“Not everyone can read legalese. Websites ought to have clearer, more transparent, and simpler privacy policies,” say the students. “Inspired by Creative Commons and the Mozilla Privacy Icon Project, we have designed a set of icons, as well as simple descriptions, to describe common features of privacy policies.
The icons designed for the Privacy Simplified project are as follows (and they all have their positive “green” counterparts):
They indicate whether the website in question alerts users to material changes or not; whether the user can always access and export his data or not; whether the website collects and uses only the user data necessary to provide its services or more information than is strictly necessary.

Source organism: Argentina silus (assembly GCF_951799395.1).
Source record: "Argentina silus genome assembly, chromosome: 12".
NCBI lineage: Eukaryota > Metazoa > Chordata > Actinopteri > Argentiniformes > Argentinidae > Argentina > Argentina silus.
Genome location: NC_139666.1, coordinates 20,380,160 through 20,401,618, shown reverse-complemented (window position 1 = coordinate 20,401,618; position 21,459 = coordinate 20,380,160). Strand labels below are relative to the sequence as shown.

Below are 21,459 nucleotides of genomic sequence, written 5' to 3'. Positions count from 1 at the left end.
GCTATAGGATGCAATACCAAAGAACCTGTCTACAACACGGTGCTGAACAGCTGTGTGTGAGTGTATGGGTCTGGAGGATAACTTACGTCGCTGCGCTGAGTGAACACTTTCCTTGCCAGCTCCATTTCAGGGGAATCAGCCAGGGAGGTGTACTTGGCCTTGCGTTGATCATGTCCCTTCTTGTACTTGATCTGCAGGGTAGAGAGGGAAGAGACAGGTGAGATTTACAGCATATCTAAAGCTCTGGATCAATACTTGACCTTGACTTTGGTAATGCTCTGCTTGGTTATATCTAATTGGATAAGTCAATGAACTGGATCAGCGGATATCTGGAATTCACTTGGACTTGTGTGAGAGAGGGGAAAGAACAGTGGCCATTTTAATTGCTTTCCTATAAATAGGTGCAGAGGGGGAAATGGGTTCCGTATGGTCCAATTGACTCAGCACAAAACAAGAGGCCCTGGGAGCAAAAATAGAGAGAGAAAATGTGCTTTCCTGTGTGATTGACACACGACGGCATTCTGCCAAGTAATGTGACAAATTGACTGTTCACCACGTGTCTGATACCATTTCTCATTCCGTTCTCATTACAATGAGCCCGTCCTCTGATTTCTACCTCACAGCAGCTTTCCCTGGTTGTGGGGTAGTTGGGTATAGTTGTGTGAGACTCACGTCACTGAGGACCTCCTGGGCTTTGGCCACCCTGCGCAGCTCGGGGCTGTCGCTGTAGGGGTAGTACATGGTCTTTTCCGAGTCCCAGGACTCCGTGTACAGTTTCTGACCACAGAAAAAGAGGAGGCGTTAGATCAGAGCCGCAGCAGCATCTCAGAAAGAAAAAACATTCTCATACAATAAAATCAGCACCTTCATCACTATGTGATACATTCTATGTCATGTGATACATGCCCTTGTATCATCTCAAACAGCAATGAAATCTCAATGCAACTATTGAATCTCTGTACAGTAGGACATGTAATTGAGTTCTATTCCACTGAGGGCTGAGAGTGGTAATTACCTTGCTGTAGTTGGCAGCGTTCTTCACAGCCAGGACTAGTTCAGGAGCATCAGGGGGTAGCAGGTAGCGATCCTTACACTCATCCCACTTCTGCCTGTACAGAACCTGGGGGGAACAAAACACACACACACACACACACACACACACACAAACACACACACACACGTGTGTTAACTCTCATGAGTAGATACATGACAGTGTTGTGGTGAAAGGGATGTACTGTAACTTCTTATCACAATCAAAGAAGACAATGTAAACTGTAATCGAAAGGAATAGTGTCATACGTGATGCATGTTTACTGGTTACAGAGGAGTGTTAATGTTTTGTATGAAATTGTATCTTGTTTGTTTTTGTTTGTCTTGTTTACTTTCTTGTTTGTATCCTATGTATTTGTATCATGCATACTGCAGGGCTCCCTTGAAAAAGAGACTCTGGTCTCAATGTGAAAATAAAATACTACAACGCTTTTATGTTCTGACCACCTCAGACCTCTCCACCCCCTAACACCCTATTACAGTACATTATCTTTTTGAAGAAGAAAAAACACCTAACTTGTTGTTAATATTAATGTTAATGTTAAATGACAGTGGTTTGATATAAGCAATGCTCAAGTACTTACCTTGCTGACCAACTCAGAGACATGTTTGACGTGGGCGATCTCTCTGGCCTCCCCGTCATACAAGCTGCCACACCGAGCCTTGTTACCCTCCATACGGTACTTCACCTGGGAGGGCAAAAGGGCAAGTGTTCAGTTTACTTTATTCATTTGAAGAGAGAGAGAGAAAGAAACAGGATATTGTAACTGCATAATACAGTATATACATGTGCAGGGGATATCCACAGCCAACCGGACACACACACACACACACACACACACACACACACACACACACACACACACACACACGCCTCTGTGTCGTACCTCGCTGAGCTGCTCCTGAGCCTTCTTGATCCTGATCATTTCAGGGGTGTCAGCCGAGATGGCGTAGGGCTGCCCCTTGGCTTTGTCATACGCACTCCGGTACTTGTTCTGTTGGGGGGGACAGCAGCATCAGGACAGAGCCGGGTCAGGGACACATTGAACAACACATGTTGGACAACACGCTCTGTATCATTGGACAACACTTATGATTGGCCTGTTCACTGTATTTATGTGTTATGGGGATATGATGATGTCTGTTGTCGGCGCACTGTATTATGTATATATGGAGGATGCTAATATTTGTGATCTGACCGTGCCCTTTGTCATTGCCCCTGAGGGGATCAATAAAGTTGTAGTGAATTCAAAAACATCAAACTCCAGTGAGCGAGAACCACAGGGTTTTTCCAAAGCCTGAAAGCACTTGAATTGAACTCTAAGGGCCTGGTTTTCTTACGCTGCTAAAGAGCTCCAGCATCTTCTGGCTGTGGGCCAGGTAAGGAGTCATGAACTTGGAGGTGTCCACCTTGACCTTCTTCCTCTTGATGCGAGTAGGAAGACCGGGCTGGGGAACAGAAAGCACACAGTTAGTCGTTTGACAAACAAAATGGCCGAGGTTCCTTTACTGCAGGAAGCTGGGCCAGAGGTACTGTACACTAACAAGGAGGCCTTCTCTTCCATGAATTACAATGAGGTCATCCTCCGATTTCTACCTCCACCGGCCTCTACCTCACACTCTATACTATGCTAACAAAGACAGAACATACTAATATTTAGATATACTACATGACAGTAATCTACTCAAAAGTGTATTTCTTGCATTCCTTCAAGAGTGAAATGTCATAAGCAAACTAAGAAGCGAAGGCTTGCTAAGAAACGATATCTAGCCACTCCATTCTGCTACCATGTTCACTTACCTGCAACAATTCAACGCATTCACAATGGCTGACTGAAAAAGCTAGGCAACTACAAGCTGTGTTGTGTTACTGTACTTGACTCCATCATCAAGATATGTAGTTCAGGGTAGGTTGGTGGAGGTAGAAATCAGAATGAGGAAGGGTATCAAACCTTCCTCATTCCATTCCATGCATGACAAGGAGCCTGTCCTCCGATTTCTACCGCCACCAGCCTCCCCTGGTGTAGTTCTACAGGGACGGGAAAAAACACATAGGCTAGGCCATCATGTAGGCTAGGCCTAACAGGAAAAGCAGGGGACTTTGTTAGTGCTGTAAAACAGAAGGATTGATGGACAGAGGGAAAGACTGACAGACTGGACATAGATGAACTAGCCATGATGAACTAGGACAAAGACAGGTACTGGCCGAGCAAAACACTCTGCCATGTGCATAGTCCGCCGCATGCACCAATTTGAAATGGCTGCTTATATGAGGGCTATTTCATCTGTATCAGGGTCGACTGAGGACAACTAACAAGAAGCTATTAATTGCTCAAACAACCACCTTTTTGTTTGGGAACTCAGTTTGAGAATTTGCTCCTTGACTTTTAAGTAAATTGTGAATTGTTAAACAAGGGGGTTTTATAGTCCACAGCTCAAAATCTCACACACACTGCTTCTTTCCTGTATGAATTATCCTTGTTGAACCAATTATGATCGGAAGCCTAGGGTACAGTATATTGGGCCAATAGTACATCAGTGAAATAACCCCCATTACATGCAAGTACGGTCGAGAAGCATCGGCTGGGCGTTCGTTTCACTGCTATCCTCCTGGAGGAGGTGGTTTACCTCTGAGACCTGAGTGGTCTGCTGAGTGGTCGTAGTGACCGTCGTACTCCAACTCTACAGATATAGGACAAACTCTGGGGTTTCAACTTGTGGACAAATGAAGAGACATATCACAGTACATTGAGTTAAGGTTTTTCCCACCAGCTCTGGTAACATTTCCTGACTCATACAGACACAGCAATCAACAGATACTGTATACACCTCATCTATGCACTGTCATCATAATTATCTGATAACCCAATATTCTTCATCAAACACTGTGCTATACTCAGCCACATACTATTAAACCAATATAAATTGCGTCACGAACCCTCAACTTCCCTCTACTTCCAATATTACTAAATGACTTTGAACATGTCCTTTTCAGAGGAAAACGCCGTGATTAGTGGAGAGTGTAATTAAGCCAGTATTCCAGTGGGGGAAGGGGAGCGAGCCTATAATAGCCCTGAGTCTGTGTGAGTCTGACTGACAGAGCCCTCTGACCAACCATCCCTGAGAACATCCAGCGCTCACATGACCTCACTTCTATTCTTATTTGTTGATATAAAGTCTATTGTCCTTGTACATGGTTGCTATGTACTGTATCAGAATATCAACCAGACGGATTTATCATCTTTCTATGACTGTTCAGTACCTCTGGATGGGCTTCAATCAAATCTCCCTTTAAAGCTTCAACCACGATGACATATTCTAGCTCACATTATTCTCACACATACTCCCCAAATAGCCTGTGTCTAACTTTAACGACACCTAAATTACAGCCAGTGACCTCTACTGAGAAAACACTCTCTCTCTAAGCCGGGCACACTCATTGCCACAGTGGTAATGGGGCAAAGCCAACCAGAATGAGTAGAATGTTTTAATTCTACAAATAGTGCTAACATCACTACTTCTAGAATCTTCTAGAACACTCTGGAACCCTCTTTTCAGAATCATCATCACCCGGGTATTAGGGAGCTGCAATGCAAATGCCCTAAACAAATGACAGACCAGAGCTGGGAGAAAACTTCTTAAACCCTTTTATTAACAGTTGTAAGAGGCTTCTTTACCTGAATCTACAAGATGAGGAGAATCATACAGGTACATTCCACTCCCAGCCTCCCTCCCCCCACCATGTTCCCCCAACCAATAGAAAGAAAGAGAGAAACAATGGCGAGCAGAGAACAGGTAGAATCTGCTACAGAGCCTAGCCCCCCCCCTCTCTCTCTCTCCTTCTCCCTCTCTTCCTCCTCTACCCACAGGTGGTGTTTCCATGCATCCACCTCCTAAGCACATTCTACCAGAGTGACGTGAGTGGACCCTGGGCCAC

They also specify whether the website may be collecting user data only to share it with other organizations in order to complete the intended transaction or may be selling or trading it with interested third parties.
The last two icons in the above row signal whether the website encrypts user data or not; and whether the organization complies with a government’s request to hand over user data only when it follows the legal process for such requests or even when such procedure has not been followed.
The students have also set up a generator that will match the icons to the policies of a site if the administrators choose to display them.
“We hope that these icons will simplify privacy policies and enable users to make well-informed decisions about whether to consent to sharing their data,” say the students, but unfortunately, as simple and good the idea behind the project is, no one forces the administrators to display the icons.